February saw the number of house sales fall across New Zealand as legislative changes brought in begin to bite.
The number of house sales fell by 9.5 per cent year-on-year when compared to February 2018.
Data from the Real Estate Institute of New Zealand (REINZ) revealed that 5,954 residential properties were sold throughout the country last month compared to the 6,576 sold in February 2018.
The data is even more pronounced in Auckland, where the number of house sales in February fell by 17.9 per cent year-on-year (from 1,654 to 1,358), representing the lowest for a non-January month since October 2010.
It is not known how much of an impact the extra tax introduced on overseas property investors affected the number of house sales.
Bindi Norwell, chief executive at REINZ, said: ‘The lower level of sales volumes compared to the same time last year can be attributed to a number of things – the raft of legislative changes impacting the housing market at the moment, the increasing difficulty in accessing finance (despite a record low OCR and very low mortgage rates from the banks) and vendors’ pricing expectations.’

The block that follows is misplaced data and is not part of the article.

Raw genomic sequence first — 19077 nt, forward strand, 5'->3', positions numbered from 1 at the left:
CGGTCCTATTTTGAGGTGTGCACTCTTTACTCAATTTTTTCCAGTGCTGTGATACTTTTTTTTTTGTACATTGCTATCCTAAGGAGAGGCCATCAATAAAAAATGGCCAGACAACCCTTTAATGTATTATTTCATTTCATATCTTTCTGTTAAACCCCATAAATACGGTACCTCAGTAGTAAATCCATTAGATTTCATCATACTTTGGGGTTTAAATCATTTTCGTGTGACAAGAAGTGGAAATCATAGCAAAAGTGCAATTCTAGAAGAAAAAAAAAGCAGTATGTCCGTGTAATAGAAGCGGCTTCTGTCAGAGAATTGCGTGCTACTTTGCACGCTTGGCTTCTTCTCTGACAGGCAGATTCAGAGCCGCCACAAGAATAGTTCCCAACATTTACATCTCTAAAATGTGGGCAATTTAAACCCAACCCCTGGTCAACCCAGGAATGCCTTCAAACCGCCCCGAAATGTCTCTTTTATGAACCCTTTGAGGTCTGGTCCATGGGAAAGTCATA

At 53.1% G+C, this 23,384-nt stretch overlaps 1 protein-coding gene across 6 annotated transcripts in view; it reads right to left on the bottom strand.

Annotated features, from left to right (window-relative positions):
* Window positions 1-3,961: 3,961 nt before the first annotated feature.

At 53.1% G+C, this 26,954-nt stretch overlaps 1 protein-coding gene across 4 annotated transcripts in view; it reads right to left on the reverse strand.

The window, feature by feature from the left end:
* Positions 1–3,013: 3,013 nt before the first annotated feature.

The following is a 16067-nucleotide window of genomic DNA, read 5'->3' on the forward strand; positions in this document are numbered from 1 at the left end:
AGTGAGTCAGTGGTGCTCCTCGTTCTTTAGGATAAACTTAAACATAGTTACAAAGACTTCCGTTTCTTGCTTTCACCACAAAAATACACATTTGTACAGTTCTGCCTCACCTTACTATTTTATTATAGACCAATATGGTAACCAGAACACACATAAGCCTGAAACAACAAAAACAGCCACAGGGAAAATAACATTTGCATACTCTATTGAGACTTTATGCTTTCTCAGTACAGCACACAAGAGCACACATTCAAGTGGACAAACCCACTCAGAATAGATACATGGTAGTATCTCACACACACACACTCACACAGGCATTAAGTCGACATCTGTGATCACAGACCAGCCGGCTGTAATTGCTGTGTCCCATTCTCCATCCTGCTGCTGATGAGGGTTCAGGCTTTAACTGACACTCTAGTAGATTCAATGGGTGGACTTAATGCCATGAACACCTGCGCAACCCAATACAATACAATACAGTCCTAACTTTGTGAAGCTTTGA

The drop in residential home sales runs counter to rising house prices across the country. According to REINZ data, even as house sales dropped, median prices for homes across New Zealand increased by 5.7 per cent in February to $560,000, up from $530,000 in February 2018. Median prices for New Zealand excluding Auckland were even stronger, increasing to a record $490,000 – up 8.9 per cent from $450,000 in February last year.
In Auckland, however, median prices returned to the $850,000 mark – down 0.6 per cent on last year’s figure of $855,000, but up 5.6 per cent on January’s median price of $805,000.
Norwell continued: ‘What we’re hearing from salespeople around the country is that vendors and investors are taking a ‘wait and see’ approach to the housing market – much like you would normally see around election time. This is particularly true in relation to the recently announced Capital Gains Tax proposals from the Tax Working Group. Families want to know what aspects of the proposals the Government will look at accept ahead of next year’s election and what impact that will have on them and their family.’